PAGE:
Last modified: Tuesday, October 4, 2011
Two IU centers to study Libyan human rights violations under State Department grant
FOR IMMEDIATE RELEASE
Oct. 4, 2011
BLOOMINGTON, Ind. -- Two Indiana University research centers will share a $100,000 grant from the United States Department of State for the study of human rights violations in Libya.
The IU Maurer School of Law Center for Constitutional Democracy and the IU Center for the Study of the Middle East will collaborate with the Istituto Superiore Internazionale di Scienze Criminali in Siracusa, Italy, on the gathering of evidence of human rights violations in support of the investigation of the Libya Inquiry Commission appointed by the United Nations' Human Rights Council.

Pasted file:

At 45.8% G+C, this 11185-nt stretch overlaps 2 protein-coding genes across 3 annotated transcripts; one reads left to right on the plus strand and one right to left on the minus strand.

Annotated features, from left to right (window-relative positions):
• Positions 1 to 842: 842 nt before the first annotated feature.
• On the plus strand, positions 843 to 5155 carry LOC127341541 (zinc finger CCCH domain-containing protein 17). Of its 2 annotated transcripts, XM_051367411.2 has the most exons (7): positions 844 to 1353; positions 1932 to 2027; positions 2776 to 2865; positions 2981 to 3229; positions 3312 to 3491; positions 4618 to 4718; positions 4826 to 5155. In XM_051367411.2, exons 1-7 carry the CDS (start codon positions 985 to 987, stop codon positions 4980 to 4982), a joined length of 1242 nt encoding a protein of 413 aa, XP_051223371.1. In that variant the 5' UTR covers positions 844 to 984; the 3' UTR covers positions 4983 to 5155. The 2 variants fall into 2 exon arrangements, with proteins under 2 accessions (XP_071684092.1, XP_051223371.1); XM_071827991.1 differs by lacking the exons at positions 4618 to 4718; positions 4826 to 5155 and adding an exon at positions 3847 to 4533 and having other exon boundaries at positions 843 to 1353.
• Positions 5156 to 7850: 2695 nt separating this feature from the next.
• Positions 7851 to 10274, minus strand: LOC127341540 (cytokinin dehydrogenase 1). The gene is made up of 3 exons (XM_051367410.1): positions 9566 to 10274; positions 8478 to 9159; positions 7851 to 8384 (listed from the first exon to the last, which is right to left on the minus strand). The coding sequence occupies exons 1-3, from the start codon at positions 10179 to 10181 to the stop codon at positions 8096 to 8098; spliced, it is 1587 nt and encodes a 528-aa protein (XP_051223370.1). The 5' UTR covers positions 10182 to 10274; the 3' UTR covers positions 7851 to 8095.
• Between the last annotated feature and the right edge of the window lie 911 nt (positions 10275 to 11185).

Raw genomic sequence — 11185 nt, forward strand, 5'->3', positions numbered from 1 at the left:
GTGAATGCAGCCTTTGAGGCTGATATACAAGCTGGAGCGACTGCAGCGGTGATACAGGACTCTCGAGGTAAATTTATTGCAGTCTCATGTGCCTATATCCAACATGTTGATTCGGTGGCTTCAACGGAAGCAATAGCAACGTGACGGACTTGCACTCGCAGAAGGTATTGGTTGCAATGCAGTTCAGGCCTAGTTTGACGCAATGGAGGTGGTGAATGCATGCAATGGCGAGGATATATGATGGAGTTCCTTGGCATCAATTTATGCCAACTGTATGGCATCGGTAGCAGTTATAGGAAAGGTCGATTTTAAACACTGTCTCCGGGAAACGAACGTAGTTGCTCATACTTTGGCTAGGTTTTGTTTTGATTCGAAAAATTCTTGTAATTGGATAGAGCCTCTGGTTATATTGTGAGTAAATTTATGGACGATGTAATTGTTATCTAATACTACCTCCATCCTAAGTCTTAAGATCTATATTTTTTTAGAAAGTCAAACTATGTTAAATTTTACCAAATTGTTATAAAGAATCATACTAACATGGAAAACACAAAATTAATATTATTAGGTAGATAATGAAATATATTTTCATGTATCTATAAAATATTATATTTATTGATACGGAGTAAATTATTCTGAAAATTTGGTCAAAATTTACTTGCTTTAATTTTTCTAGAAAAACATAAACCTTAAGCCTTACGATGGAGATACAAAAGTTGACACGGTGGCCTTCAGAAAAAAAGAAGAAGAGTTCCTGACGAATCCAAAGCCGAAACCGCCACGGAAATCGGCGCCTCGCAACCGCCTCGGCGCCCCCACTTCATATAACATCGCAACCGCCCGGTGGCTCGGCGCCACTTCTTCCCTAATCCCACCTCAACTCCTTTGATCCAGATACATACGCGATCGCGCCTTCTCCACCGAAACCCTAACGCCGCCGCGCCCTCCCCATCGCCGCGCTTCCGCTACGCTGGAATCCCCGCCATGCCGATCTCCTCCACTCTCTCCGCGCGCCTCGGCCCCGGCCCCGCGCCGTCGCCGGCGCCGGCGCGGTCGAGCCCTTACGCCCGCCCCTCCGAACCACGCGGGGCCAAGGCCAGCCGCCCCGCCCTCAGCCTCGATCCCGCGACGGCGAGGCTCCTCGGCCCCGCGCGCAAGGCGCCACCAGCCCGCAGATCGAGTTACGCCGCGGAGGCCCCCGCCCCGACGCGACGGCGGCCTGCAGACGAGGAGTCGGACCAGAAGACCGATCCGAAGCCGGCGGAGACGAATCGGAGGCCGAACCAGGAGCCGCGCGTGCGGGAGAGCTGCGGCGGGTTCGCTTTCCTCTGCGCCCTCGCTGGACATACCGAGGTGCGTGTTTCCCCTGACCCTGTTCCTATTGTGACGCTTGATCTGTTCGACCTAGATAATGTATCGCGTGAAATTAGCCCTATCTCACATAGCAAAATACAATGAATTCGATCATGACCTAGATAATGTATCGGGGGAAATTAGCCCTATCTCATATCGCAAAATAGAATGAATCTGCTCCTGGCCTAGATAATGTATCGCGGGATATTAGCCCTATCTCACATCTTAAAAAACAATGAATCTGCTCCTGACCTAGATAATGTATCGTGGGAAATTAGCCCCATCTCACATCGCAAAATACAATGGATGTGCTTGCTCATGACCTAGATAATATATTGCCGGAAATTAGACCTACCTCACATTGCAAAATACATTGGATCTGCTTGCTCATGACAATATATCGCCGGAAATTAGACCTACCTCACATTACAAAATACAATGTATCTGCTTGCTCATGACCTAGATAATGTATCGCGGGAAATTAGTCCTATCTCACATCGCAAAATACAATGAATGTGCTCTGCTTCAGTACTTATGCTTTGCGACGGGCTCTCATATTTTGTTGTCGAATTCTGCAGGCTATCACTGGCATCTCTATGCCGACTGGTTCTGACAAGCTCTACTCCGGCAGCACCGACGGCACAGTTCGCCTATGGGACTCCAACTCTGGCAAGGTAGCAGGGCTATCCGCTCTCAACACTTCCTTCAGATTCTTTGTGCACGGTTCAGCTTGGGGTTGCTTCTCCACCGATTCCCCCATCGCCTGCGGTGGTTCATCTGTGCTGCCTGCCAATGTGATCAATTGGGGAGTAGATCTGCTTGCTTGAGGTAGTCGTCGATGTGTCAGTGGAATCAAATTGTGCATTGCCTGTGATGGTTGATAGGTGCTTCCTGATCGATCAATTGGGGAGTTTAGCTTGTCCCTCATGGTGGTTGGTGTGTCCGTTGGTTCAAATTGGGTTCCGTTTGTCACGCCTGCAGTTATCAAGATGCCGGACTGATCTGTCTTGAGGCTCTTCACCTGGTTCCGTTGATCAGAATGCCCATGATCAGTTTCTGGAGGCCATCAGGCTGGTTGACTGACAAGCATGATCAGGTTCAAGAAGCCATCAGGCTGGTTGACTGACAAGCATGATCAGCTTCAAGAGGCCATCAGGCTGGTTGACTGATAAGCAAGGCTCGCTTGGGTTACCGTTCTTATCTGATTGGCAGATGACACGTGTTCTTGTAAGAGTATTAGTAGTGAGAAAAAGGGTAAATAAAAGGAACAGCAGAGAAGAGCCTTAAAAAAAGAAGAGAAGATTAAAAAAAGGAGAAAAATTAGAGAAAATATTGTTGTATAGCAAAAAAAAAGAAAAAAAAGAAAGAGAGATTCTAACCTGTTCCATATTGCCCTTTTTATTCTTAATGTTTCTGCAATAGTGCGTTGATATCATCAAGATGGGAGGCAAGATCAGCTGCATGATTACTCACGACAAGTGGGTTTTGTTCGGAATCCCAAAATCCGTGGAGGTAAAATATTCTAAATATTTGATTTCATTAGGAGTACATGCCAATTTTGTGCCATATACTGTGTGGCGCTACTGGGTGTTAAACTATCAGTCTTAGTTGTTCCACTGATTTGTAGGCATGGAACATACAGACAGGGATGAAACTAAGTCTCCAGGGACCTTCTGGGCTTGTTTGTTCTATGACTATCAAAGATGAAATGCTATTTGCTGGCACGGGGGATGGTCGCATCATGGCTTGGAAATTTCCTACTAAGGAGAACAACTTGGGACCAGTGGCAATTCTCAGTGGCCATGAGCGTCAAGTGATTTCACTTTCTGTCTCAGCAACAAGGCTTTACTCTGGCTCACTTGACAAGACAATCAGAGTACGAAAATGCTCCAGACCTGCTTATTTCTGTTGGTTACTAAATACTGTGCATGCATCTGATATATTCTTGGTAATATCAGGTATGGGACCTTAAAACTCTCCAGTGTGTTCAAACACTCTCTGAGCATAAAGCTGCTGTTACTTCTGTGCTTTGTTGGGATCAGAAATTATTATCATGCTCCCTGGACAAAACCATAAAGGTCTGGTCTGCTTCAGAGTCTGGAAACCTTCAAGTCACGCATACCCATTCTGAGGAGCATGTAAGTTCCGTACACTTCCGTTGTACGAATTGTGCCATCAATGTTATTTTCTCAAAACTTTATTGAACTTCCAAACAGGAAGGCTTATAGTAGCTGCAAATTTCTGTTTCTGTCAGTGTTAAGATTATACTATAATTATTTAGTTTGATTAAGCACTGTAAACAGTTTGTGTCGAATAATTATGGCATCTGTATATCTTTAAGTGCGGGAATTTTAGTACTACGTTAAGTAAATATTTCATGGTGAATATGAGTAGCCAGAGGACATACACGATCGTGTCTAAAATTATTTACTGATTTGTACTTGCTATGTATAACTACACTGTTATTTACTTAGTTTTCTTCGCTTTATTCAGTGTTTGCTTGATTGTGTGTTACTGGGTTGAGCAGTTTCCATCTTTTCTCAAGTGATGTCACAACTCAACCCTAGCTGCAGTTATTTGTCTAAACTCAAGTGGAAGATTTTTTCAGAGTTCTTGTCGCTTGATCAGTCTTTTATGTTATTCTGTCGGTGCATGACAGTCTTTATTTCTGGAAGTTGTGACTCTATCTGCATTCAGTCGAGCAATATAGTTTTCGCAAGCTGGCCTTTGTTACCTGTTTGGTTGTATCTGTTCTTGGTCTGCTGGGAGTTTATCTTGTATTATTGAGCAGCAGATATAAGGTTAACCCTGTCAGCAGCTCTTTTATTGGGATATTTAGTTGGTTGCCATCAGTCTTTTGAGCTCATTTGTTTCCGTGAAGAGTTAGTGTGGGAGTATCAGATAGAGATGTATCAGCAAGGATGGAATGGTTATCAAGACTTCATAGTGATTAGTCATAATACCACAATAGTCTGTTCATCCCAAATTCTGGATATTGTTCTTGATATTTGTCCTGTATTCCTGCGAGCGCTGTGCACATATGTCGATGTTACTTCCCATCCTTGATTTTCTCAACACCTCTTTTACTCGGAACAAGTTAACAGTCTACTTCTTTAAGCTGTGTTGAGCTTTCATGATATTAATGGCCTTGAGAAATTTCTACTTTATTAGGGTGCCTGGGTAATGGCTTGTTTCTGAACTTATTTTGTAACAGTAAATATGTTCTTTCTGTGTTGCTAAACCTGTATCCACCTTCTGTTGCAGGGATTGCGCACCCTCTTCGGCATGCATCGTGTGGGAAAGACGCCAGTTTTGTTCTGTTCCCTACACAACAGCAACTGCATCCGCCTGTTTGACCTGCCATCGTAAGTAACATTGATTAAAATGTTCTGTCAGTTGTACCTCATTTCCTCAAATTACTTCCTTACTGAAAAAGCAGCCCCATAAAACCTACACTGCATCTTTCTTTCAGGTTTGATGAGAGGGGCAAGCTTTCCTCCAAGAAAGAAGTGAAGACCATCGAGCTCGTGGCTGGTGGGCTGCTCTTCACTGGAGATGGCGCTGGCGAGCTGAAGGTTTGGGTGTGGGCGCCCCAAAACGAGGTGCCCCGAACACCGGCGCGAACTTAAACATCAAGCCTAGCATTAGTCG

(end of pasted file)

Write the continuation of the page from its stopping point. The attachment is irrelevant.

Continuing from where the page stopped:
Amb. Feisal Amin Rasoul Istrabadi
The project will be under the supervision of three faculty at the Maurer School of Law: Ambassador Feisal Amin Rasoul Istrabadi, University Scholar in International Law and Diplomacy and director of the Center for the Study of the Middle East; David C. Williams, John S. Hastings Professor of Law and executive director of the Center for Constitutional Democracy; and Timothy William Waters, associate professor of law.
"We are pleased to receive this grant and look forward to working with the State Department and the UN," said Istrabadi. "The funding confirms the strength of Middle Eastern studies and human rights at Indiana University."
The Libya Inquiry Commission is chaired by M. Cherif Bassiouni, an IU alumnus and Distinguished Research Professor of Law Emeritus at DePaul University College of Law in Chicago. The other two commissioners are Philippe Kirsch, the first president of the International Criminal Court, and Asma Khader, a Jordanian women's rights lawyer and former cabinet minister. The team's research is expected to be completed in 2012.